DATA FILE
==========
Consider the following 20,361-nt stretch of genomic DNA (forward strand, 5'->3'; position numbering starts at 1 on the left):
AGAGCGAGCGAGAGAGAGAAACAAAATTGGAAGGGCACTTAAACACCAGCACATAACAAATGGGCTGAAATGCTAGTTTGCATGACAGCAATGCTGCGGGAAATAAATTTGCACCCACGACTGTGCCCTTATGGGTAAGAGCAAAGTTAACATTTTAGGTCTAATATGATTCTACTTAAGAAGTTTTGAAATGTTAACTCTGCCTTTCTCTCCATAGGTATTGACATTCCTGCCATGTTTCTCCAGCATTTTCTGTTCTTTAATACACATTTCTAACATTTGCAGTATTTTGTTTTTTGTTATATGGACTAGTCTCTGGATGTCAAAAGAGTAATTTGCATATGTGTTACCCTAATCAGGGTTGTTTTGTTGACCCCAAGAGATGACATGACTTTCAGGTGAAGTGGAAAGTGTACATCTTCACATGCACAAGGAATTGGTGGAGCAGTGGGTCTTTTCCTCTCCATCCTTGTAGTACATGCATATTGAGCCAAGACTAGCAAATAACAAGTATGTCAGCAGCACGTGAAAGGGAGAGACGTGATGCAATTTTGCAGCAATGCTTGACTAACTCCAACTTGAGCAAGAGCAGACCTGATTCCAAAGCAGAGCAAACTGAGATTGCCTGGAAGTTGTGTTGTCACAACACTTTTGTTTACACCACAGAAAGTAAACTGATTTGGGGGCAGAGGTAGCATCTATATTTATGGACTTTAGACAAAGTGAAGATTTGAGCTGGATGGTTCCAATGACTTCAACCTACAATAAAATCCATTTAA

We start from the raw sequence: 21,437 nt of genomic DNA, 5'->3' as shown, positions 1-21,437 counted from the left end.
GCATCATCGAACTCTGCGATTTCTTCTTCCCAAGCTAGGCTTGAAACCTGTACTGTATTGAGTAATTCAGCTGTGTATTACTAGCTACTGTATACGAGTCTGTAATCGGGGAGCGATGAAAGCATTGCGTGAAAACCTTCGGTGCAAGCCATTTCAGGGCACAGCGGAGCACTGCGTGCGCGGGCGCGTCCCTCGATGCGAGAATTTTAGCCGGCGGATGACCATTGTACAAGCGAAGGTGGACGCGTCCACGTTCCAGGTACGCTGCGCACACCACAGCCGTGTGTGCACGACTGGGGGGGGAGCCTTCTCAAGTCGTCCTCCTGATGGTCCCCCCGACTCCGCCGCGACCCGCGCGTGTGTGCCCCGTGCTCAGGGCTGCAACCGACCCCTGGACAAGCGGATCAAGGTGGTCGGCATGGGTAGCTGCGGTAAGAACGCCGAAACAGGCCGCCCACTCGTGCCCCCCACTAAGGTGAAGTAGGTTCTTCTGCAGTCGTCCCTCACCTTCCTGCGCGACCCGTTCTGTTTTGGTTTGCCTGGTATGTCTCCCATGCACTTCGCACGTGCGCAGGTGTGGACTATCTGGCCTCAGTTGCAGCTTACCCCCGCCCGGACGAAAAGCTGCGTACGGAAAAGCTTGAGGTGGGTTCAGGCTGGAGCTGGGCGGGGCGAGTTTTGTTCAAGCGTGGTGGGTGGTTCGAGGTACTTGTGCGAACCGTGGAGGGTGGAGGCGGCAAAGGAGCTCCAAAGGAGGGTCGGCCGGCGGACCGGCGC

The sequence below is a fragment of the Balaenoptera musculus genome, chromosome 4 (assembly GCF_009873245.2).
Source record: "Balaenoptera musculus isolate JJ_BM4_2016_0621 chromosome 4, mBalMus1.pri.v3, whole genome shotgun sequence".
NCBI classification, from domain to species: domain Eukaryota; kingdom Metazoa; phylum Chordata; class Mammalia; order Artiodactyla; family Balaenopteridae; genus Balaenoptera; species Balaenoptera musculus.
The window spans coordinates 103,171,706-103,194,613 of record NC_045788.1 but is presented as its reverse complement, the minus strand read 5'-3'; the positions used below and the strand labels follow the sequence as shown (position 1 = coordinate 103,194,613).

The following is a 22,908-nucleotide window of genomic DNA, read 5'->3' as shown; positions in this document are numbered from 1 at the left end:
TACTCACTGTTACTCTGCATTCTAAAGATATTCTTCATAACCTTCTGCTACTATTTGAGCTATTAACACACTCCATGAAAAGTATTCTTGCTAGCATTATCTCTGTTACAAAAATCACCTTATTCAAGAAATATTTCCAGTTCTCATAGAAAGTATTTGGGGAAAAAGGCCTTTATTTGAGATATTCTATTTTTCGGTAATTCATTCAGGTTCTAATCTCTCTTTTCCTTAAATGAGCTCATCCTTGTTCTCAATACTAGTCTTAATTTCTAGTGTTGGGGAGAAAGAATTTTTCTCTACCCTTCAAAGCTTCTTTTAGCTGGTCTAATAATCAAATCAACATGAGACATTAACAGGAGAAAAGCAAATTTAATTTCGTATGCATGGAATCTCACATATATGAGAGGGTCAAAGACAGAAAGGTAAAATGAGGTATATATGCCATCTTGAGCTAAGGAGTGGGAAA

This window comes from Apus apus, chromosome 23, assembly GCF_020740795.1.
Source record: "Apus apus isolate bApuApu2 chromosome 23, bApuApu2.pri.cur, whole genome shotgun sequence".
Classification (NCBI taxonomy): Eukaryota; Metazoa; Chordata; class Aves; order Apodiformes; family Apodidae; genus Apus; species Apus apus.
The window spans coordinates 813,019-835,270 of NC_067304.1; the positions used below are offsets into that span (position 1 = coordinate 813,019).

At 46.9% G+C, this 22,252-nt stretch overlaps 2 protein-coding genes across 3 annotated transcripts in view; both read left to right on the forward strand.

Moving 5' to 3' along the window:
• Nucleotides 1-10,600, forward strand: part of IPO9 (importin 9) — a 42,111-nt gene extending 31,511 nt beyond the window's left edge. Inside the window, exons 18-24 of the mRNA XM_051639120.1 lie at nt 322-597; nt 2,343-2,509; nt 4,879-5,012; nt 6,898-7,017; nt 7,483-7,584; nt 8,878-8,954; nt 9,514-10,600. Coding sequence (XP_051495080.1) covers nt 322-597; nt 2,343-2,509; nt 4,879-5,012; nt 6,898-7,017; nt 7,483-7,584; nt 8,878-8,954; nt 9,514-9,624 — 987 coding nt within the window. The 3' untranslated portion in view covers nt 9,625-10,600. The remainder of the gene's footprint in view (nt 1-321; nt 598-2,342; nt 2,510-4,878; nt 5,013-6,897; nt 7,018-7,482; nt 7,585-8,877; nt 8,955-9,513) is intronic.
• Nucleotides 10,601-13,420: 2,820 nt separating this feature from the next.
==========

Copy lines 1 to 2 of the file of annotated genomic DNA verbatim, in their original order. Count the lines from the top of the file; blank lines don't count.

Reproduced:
Consider the following 20,361-nt stretch of genomic DNA (forward strand, 5'->3'; position numbering starts at 1 on the left):
AGAGCGAGCGAGAGAGAGAAACAAAATTGGAAGGGCACTTAAACACCAGCACATAACAAATGGGCTGAAATGCTAGTTTGCATGACAGCAATGCTGCGGGAAATAAATTTGCACCCACGACTGTGCCCTTATGGGTAAGAGCAAAGTTAACATTTTAGGTCTAATATGATTCTACTTAAGAAGTTTTGAAATGTTAACTCTGCCTTTCTCTCCATAGGTATTGACATTCCTGCCATGTTTCTCCAGCATTTTCTGTTCTTTAATACACATTTCTAACATTTGCAGTATTTTGTTTTTTGTTATATGGACTAGTCTCTGGATGTCAAAAGAGTAATTTGCATATGTGTTACCCTAATCAGGGTTGTTTTGTTGACCCCAAGAGATGACATGACTTTCAGGTGAAGTGGAAAGTGTACATCTTCACATGCACAAGGAATTGGTGGAGCAGTGGGTCTTTTCCTCTCCATCCTTGTAGTACATGCATATTGAGCCAAGACTAGCAAATAACAAGTATGTCAGCAGCACGTGAAAGGGAGAGACGTGATGCAATTTTGCAGCAATGCTTGACTAACTCCAACTTGAGCAAGAGCAGACCTGATTCCAAAGCAGAGCAAACTGAGATTGCCTGGAAGTTGTGTTGTCACAACACTTTTGTTTACACCACAGAAAGTAAACTGATTTGGGGGCAGAGGTAGCATCTATATTTATGGACTTTAGACAAAGTGAAGATTTGAGCTGGATGGTTCCAATGACTTCAACCTACAATAAAATCCATTTAA